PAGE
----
Reply

Daniel Ehrman October 26, 2011 at 6:58 PM

Yikes. Strong opinions all around. I’m not sure what good the blame game is going to be for any of us. If blighted neighborhoods ever improve it will be to the benefit of both the banks and the politicians. There are about 8,000 churches in the Chicago area and I would suggest the vast majority of them provide far more value to their communities than the lost tax revenue might provide. Sure there are those using their exempt status as a land tax dodge, but that’s more for the businesses they’re running under the umbrella of their 501c3. (“Community” non-profits soliciting the donation of property that is appraised at a low value, repackaged and appraised at a high value and sold to unsuspecting constituents is a far bigger issue that reinforces disenfranchisement and isolation.)

I would suggest the politicians really do have a generally good intent with this legislation. There are those banks that have zero good intentions and are simply trying to maximize profits. But there are also those lending institutions that truly want to see communities grow and prosper, working towards win-win agreements, bringing capital opportunities to those who have only experienced disenfranchisement.

As a collective city it would be amazing to experience redevelopment in the south side communities. I would suggest this doesn’t start with money, education or jobs. It starts with virtues taught in the churches: integrity, serving your neighbor, loving others, etc. Only from a foundation based on more than sinking sand can a community experience holistic development from which your word is your bond and a contract is a contract, laws are enforced fairly and justly, and opportunities for jobs and education and eventually money arise up from a basis from which they might be earned. Otherwise we read that: “The dog returns to its own vomit, and the sow, after washing herself, returns to wallow in the mire.”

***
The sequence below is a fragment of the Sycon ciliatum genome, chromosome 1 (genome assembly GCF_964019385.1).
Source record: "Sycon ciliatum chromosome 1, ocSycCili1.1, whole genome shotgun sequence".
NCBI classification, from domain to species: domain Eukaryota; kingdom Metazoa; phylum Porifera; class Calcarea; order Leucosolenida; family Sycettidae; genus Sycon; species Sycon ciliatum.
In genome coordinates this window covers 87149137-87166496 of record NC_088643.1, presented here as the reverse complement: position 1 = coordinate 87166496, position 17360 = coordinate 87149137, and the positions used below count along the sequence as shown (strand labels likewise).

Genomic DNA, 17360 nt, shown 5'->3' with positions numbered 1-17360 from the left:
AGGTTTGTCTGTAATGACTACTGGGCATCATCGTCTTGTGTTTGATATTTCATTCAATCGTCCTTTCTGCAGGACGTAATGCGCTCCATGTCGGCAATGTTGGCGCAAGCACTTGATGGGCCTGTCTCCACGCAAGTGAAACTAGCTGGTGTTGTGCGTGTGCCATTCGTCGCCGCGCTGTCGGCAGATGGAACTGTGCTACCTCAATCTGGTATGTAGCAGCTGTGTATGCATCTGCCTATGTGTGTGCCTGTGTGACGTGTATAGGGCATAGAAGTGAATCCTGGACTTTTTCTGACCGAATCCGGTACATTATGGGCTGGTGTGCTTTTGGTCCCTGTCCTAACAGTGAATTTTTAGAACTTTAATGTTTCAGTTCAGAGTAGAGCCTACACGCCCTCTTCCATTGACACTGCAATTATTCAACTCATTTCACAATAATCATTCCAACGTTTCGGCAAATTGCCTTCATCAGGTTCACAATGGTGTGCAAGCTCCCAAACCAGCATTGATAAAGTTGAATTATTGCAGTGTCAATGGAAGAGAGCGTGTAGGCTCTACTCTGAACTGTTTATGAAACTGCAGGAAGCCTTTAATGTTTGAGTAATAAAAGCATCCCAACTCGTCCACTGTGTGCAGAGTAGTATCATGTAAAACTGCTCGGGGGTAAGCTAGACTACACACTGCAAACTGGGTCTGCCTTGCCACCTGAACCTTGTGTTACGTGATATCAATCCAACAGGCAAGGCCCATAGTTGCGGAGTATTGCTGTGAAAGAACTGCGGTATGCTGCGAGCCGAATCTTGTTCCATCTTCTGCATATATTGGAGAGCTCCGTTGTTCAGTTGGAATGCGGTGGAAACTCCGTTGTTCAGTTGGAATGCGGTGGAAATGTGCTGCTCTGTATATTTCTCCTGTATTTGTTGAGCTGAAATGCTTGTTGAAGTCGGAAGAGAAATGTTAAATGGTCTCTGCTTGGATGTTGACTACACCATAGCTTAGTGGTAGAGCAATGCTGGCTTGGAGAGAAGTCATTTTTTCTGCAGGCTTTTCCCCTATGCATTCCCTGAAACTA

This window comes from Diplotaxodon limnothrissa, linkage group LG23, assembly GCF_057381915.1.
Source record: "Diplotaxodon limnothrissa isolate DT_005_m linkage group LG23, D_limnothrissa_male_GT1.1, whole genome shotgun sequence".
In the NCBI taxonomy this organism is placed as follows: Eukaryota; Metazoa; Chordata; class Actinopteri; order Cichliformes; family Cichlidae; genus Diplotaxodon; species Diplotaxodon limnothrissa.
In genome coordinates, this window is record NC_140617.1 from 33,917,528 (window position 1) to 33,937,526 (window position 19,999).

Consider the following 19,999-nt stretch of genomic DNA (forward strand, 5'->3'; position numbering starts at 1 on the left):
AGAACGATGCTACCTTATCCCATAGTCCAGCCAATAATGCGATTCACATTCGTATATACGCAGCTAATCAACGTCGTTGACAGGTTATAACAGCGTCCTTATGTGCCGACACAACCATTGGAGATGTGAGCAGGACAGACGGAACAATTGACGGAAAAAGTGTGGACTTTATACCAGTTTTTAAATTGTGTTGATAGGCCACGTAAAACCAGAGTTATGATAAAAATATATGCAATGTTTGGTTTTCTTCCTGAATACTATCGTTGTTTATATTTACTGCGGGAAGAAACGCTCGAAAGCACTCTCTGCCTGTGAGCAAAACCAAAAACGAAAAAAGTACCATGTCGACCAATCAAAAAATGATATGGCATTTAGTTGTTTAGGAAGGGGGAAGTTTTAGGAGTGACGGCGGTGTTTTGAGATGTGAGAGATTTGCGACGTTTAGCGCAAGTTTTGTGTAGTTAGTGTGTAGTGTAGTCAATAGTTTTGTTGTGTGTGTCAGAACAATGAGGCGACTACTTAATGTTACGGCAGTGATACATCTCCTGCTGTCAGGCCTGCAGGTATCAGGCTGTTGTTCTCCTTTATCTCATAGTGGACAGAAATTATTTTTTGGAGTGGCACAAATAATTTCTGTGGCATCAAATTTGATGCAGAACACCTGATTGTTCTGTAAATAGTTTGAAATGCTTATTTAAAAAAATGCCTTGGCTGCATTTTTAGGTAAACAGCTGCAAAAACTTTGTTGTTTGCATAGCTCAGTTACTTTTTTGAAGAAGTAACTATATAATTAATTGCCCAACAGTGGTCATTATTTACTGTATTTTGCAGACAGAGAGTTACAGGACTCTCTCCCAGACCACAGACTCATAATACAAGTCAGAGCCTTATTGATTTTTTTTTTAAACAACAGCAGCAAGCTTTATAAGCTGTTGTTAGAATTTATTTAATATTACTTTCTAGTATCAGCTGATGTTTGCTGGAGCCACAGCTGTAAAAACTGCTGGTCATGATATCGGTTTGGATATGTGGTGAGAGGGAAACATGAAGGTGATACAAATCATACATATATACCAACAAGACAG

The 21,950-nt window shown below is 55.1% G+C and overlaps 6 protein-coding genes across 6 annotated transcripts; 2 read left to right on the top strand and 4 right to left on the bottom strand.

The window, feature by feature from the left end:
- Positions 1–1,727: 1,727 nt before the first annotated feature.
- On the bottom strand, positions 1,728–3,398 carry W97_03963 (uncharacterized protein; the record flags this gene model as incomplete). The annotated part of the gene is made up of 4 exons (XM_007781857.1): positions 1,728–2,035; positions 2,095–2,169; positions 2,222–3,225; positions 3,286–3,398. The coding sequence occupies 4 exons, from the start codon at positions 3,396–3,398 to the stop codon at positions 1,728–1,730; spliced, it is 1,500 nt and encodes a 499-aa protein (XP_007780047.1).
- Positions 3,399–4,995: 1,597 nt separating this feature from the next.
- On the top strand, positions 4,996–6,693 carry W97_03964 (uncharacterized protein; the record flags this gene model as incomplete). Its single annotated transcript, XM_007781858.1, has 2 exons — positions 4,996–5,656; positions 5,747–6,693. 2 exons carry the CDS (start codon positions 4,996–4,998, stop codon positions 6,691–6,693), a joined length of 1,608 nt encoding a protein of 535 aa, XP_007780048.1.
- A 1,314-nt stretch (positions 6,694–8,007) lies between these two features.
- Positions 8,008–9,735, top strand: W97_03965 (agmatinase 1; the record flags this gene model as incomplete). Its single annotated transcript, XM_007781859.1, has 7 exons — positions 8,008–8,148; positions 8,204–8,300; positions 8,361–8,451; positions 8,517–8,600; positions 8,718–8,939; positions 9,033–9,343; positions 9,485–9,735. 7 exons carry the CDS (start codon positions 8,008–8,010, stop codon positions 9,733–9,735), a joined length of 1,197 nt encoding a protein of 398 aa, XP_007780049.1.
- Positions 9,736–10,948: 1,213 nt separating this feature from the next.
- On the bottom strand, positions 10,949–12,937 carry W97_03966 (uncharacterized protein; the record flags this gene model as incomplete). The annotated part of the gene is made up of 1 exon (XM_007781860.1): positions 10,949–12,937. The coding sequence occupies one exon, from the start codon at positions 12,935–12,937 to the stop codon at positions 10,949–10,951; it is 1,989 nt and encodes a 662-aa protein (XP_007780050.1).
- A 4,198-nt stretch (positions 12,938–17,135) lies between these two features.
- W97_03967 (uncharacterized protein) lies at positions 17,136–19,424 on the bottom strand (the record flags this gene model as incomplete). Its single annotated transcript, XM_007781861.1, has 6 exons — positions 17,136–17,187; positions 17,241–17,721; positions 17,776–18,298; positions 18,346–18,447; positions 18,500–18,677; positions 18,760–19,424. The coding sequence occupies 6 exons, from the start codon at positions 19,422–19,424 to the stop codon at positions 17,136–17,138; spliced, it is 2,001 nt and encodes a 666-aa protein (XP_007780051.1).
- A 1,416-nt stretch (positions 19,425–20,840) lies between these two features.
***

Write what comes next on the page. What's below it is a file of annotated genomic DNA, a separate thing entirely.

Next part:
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Joe Zekas October 26, 2011 at 7:49 PM

Daniel Ehrman,

Reading your comment and looking at your website I have only one reaction: talk to an attorney about fair housing laws.

My take is that your invitation on your website to “submit your name, church name, church address, and your position at church” for access to info is a blatant violation of the letter and spirit of fair housing laws.

YoChicago does not tolerate any use of this site to further discrimination and will delete any future comments you make along those lines.

You have a legal obligation as a real estate licensee to keep religion out of your online solicitations.

Reply

Daniel Ehrman October 27, 2011 at 11:51 AM

Hi Mr. Zekas -
Thanks for your constructive feedback regarding our website. I’ve adjusted the language you reference according to your advice. Thanks for checking out our site.
All the best to you in your new efforts.
Sincerely,
Daniel Ehrman

Reply

Joe Zekas October 27, 2011 at 3:55 PM

Daniel,

From what I can see you’ve done no such thing. The language I see today is identical to what I quoted yesterday.

I’ve deleted the links to your website so that our readers can no longer click on your name and visit a site that fosters discrimination. Any future links you enter will be deleted.

Reply